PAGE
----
Postpartum Teaching Priorities: The Viewpoints of Nurses and Mothers

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Abstract

Objective:

To compare mothers' and nurses' perceptions of postpartum learning needs and effective teaching modalities.

Design:

Cross-sectional research design. Mothers were given a questionnaire during their postpartum stay to rate how important it was for them to learn about 44 maternal-infant topics before discharge. Nurses rated similar items on the basis of their perception of what is most important for mothers to learn during their postpartum stay.

Setting:

Postpartum units in six hospitals that are part of a large midwestern health care system.

Participants:

English-speaking women who delivered either vaginally or by cesarean section without complications and the nurses on their postpartum units.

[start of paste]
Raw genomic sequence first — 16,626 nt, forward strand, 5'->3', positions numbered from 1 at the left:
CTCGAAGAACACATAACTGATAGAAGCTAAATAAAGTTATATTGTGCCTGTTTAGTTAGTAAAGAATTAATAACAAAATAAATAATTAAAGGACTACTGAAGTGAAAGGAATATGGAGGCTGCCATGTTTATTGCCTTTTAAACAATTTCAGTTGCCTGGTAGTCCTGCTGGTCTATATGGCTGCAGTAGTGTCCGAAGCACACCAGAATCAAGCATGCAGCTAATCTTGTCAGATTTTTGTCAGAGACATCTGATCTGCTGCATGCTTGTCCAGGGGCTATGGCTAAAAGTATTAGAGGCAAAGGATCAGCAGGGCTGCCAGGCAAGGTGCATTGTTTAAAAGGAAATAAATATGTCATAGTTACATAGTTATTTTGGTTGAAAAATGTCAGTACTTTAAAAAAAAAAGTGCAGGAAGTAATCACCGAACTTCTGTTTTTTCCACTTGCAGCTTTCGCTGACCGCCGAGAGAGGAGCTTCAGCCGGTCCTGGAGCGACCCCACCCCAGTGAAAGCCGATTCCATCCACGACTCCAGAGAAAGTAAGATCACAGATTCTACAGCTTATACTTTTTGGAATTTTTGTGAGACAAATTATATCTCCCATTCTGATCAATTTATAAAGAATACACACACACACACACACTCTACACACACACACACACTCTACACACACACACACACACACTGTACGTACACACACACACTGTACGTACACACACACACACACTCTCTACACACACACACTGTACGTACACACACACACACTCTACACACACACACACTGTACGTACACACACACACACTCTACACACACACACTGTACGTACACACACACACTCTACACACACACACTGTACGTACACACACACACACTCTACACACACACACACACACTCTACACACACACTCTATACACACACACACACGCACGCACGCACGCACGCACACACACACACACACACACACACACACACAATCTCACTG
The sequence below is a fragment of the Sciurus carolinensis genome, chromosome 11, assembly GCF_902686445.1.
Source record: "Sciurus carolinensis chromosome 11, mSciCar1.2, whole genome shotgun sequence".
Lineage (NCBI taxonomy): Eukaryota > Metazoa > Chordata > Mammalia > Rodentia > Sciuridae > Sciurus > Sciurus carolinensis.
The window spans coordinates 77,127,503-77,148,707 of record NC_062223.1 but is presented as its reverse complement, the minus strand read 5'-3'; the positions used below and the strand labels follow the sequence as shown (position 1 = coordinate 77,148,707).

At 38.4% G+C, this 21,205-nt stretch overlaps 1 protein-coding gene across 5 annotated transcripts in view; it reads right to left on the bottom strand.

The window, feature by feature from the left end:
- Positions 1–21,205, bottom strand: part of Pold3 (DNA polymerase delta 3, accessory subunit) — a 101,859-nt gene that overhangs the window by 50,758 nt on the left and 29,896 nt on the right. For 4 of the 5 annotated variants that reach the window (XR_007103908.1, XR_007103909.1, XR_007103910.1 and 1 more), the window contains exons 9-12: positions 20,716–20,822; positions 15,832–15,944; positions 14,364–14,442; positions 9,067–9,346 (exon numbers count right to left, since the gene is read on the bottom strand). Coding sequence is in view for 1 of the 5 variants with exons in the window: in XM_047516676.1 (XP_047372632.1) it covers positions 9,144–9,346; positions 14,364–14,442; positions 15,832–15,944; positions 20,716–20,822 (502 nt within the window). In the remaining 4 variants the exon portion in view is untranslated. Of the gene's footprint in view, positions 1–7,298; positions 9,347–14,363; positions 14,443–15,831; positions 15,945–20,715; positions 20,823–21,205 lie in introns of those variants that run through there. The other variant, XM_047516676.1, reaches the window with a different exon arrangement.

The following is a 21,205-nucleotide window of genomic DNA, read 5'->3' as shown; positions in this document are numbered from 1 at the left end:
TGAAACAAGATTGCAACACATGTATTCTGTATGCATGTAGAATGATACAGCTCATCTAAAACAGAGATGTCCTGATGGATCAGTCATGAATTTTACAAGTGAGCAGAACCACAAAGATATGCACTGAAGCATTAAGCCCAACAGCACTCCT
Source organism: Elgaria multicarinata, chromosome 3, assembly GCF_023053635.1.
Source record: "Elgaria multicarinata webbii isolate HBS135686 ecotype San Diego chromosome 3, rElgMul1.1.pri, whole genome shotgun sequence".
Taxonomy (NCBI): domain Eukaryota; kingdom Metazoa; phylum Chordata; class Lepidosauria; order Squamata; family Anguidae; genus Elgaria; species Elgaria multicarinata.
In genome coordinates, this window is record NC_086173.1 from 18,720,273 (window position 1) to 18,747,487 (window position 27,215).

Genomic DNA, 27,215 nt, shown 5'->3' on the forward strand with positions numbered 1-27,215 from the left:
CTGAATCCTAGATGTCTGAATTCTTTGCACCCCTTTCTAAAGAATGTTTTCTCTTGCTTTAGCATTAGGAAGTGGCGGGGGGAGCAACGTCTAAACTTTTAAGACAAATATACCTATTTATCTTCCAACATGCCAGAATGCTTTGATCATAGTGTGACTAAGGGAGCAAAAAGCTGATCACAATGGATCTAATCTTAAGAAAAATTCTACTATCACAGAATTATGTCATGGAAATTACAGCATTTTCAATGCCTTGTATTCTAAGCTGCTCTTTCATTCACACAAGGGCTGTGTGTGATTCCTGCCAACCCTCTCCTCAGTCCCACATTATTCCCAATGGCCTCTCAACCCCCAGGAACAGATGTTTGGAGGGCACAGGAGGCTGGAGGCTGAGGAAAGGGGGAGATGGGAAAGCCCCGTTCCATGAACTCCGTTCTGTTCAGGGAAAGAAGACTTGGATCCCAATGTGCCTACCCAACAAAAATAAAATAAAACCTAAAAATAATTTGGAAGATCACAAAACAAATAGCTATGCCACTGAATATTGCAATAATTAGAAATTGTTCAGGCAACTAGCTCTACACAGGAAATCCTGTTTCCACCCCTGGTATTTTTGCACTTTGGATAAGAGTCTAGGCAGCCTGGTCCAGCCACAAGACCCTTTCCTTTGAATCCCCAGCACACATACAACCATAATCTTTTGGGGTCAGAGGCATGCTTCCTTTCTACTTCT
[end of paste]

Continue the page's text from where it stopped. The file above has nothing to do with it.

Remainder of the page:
Main Outcome Measures:

Identification of preferred topics and methods for postpartum teaching.

Results:

Mothers and nurses agreed that topics related to immediate physical health needs were most important. Unmarried mothers considered topics related to personal care and mobility as particularly important. First-time mothers rated more topics as important than did experienced mothers. Individual teaching was rated most effective by both groups. Classroom teaching and the use of audiovisual media were considered less effective.

Conclusions:

This study supports postpartum education that focuses on the physical needs of mothers and infants, as well as individual teaching models. The special learning needs of new mothers, including those who are not married, must be considered.

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